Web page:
The Collaborative International Dictionary of English v.0.48:
Tread \Tread\, v. i. [imp. Trod; p. p. Trodden, Trod; p.
pr. & vb. n. Treading.] [OE. treden, AS. tredan; akin to
OFries. treda, OS. tredan, D. & LG. treden, G. treten, OHG.
tretan, Icel. tro?a, Sw. tr[*a]da, tr[aum]da, Dan. tr[ae]de,
Goth. trudan, and perhaps ultimately to F. tramp; cf. Gr. ? a
running, Skr. dram to run. Cf. Trade, Tramp, Trot.]
1. To set the foot; to step.
Where'er you tread, the blushing flowers shall rise.
Fools rush in where angels fear to tread. --Pope.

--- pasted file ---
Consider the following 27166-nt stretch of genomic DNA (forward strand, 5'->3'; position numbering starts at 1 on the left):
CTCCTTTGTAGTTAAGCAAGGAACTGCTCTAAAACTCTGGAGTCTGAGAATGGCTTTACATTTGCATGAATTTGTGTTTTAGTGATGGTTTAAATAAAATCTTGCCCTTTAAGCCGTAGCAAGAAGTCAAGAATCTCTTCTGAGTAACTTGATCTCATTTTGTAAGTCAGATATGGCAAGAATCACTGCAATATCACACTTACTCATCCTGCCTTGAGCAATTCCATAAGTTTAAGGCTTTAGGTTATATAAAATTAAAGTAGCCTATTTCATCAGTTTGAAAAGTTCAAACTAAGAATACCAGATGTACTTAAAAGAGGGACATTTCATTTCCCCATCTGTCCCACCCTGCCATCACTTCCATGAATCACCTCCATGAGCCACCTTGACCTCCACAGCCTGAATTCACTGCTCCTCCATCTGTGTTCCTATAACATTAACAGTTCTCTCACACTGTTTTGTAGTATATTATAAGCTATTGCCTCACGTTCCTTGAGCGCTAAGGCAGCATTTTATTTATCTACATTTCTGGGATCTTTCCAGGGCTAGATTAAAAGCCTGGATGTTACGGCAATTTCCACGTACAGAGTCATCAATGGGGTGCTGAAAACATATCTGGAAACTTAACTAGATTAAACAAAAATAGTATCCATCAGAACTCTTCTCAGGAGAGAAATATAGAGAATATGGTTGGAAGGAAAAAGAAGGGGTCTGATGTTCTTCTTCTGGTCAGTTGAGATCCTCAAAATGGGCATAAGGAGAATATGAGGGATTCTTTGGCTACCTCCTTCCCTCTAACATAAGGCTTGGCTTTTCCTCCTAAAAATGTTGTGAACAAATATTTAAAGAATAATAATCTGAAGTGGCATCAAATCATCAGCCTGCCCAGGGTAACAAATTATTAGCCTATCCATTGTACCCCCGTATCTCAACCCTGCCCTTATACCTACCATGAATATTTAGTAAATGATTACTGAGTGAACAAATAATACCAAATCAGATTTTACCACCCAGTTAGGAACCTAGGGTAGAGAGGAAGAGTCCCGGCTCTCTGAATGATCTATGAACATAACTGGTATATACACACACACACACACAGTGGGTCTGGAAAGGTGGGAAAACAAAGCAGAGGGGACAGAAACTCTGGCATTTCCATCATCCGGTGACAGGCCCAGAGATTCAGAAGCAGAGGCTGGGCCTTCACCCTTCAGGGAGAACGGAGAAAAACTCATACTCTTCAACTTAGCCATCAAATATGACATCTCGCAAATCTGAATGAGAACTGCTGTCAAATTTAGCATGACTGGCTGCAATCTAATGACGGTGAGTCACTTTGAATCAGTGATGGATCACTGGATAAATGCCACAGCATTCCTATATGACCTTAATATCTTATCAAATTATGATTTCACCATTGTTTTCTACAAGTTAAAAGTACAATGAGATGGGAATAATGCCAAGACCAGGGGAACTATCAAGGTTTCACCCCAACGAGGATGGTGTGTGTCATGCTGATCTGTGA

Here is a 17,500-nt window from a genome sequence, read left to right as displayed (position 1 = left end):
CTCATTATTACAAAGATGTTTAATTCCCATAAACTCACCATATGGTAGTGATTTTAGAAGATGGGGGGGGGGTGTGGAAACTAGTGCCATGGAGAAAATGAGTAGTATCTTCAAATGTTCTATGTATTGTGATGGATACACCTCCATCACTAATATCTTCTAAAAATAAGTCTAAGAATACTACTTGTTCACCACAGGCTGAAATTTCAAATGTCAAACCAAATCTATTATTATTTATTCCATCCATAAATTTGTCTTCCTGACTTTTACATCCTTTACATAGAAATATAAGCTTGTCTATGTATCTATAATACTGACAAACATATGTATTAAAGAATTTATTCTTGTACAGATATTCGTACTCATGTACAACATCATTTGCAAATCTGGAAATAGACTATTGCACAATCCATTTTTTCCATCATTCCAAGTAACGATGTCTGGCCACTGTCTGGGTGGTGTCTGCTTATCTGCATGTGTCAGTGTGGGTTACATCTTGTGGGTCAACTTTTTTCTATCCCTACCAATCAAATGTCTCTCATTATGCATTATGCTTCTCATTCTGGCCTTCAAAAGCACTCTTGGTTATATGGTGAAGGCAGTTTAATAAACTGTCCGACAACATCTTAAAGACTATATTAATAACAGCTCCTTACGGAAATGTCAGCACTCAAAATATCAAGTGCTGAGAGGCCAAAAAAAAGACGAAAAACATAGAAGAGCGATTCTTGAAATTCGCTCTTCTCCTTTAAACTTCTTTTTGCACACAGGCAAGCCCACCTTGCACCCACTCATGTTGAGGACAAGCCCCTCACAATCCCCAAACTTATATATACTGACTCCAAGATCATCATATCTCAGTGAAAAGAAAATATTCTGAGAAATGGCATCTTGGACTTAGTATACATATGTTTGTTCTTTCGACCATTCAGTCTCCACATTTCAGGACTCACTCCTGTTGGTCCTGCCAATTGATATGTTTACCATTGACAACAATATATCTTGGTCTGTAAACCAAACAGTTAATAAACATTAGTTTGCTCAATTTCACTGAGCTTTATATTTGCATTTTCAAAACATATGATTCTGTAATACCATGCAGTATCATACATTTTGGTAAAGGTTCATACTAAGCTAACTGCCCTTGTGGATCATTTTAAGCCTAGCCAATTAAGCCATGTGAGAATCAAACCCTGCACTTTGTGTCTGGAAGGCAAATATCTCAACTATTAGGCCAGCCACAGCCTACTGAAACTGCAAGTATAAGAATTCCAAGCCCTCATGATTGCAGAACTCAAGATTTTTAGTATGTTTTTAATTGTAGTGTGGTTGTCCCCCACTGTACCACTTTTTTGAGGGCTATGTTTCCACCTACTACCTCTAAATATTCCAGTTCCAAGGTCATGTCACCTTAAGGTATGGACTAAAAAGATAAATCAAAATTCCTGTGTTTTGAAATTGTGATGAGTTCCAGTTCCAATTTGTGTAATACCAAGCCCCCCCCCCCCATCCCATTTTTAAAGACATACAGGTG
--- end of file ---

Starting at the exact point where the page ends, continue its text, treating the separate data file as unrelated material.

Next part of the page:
The hard stone
Under our feet, on which we tread and go. --Chaucer.
2. To walk or go; especially, to walk with a stately or a
Ye that . . . stately tread, or lowly creep.
3. To copulate; said of birds, esp. the males. --Shak.
To tread on or To tread upon.
(a) To trample; to set the foot on in contempt. "Thou
shalt tread upon their high places." --Deut. xxxiii.
(b) to follow closely. "Year treads on year."
To tread upon the heels of, to follow close upon. "Dreadful
consequences that tread upon the heels of those allowances
to sin." --Milton.
One woe doth tread upon another's heel. --Shak.